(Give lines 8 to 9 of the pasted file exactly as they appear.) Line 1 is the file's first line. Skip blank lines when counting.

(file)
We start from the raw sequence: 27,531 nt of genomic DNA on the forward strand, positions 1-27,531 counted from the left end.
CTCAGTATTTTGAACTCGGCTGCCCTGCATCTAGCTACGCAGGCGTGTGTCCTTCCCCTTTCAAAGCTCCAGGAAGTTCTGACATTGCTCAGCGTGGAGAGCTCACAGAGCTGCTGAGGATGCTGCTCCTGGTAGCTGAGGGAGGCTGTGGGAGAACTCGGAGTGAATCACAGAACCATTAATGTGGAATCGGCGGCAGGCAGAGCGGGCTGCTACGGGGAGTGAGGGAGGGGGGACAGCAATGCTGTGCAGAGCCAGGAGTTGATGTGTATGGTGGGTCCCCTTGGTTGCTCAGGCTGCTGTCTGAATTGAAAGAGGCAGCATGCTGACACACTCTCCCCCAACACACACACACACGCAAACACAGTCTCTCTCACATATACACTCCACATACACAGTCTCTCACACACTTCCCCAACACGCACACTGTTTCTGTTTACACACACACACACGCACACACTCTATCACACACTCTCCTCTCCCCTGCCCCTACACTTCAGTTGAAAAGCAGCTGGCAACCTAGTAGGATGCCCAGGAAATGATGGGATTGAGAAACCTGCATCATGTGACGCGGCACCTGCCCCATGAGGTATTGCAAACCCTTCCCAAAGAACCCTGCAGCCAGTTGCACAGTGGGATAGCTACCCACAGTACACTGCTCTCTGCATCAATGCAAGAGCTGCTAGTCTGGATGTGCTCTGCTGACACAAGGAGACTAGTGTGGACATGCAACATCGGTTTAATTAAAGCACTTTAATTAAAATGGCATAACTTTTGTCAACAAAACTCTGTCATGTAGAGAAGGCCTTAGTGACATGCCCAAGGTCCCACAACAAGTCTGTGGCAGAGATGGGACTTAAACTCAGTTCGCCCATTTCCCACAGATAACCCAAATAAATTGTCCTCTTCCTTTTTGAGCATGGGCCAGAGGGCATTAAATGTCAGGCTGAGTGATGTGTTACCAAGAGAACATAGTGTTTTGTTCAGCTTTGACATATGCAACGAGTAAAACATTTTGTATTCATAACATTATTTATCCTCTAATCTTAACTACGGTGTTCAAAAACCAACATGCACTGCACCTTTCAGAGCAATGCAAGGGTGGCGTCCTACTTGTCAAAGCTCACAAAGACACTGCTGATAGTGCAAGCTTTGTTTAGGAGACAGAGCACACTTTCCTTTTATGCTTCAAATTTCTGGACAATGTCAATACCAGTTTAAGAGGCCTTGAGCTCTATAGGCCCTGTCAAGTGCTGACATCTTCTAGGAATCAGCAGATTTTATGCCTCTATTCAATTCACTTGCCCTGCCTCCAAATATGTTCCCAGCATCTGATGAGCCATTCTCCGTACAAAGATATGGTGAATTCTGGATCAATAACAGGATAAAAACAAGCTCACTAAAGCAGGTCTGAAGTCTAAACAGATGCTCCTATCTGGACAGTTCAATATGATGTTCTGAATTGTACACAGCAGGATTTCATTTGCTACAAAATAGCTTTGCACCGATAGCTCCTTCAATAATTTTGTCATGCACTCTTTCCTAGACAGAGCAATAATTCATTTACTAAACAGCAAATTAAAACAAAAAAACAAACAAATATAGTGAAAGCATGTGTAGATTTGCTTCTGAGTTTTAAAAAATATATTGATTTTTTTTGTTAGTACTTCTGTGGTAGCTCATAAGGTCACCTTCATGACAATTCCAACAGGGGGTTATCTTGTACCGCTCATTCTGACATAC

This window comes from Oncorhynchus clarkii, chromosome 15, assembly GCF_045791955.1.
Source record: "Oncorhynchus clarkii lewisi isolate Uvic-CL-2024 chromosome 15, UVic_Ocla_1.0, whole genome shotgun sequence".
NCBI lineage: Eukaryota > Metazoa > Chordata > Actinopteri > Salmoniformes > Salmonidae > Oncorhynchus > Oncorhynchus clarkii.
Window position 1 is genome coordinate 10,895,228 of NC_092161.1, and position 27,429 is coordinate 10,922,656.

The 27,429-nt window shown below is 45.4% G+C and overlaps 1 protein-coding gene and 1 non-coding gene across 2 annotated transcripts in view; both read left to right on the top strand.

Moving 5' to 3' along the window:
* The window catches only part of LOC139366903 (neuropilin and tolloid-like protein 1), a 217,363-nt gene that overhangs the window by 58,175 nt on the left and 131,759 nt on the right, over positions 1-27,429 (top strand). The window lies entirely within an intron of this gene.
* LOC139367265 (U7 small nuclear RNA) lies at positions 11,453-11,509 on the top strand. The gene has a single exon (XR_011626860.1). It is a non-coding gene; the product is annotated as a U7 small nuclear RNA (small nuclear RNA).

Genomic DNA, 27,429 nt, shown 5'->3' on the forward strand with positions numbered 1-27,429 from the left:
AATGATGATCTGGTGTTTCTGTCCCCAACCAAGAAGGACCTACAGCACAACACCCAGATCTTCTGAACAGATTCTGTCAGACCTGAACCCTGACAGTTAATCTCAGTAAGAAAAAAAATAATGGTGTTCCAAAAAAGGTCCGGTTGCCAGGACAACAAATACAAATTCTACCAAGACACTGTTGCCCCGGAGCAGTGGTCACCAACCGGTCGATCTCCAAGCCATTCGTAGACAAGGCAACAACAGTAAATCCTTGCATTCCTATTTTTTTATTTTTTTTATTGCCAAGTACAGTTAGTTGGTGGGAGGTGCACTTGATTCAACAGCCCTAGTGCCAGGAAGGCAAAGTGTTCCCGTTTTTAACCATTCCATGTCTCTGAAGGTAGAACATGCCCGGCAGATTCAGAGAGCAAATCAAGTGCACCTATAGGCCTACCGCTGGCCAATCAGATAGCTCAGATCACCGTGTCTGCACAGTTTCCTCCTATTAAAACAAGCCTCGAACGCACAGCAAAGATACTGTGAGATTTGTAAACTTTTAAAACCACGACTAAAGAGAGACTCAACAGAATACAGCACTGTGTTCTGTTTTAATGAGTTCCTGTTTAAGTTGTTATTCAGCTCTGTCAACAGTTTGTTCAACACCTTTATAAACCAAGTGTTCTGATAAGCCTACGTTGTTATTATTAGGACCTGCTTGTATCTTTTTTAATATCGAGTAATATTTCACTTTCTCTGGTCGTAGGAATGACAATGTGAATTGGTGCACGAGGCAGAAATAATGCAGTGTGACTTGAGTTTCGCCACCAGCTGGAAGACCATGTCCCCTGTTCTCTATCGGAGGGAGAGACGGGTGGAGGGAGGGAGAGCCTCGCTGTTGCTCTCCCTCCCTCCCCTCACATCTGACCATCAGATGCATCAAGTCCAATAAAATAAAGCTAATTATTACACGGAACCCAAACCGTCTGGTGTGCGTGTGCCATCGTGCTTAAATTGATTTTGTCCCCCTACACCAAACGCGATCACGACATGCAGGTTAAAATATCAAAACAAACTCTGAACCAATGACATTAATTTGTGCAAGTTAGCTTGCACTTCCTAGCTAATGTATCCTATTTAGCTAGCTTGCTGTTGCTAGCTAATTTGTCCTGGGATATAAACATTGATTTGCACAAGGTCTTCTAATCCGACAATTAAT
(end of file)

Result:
Moving 5' to 3' along the window:
* The window catches only part of LOC139366903 (neuropilin and tolloid-like protein 1), a 217,363-nt gene that overhangs the window by 58,175 nt on the left and 131,759 nt on the right, over positions 1-27,429 (top strand). The window lies entirely within an intron of this gene.